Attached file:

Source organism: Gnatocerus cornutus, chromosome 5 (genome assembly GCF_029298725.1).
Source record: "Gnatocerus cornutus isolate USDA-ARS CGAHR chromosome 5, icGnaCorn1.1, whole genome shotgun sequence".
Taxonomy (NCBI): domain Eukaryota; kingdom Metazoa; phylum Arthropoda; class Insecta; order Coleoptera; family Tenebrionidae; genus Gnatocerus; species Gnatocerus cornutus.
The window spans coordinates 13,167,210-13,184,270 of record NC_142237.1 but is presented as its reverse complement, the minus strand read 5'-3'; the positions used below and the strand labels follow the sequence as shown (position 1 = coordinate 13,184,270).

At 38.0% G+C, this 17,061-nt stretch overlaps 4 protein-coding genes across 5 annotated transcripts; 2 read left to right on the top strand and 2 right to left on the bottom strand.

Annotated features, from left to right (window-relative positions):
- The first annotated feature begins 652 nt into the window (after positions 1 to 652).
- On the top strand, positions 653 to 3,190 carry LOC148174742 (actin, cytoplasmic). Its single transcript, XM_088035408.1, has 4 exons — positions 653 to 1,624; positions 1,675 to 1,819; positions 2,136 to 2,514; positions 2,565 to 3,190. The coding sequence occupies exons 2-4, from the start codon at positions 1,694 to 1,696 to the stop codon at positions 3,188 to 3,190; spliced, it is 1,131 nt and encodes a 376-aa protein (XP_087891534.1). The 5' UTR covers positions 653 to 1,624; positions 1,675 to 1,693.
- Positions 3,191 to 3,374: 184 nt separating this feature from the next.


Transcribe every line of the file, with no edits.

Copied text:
Source organism: Gnatocerus cornutus, chromosome 5 (genome assembly GCF_029298725.1).
Source record: "Gnatocerus cornutus isolate USDA-ARS CGAHR chromosome 5, icGnaCorn1.1, whole genome shotgun sequence".
Taxonomy (NCBI): domain Eukaryota; kingdom Metazoa; phylum Arthropoda; class Insecta; order Coleoptera; family Tenebrionidae; genus Gnatocerus; species Gnatocerus cornutus.
The window spans coordinates 13,167,210-13,184,270 of record NC_142237.1 but is presented as its reverse complement, the minus strand read 5'-3'; the positions used below and the strand labels follow the sequence as shown (position 1 = coordinate 13,184,270).

At 38.0% G+C, this 17,061-nt stretch overlaps 4 protein-coding genes across 5 annotated transcripts; 2 read left to right on the top strand and 2 right to left on the bottom strand.

Annotated features, from left to right (window-relative positions):
- The first annotated feature begins 652 nt into the window (after positions 1 to 652).
- On the top strand, positions 653 to 3,190 carry LOC148174742 (actin, cytoplasmic). Its single transcript, XM_088035408.1, has 4 exons — positions 653 to 1,624; positions 1,675 to 1,819; positions 2,136 to 2,514; positions 2,565 to 3,190. The coding sequence occupies exons 2-4, from the start codon at positions 1,694 to 1,696 to the stop codon at positions 3,188 to 3,190; spliced, it is 1,131 nt and encodes a 376-aa protein (XP_087891534.1). The 5' UTR covers positions 653 to 1,624; positions 1,675 to 1,693.
- Positions 3,191 to 3,374: 184 nt separating this feature from the next.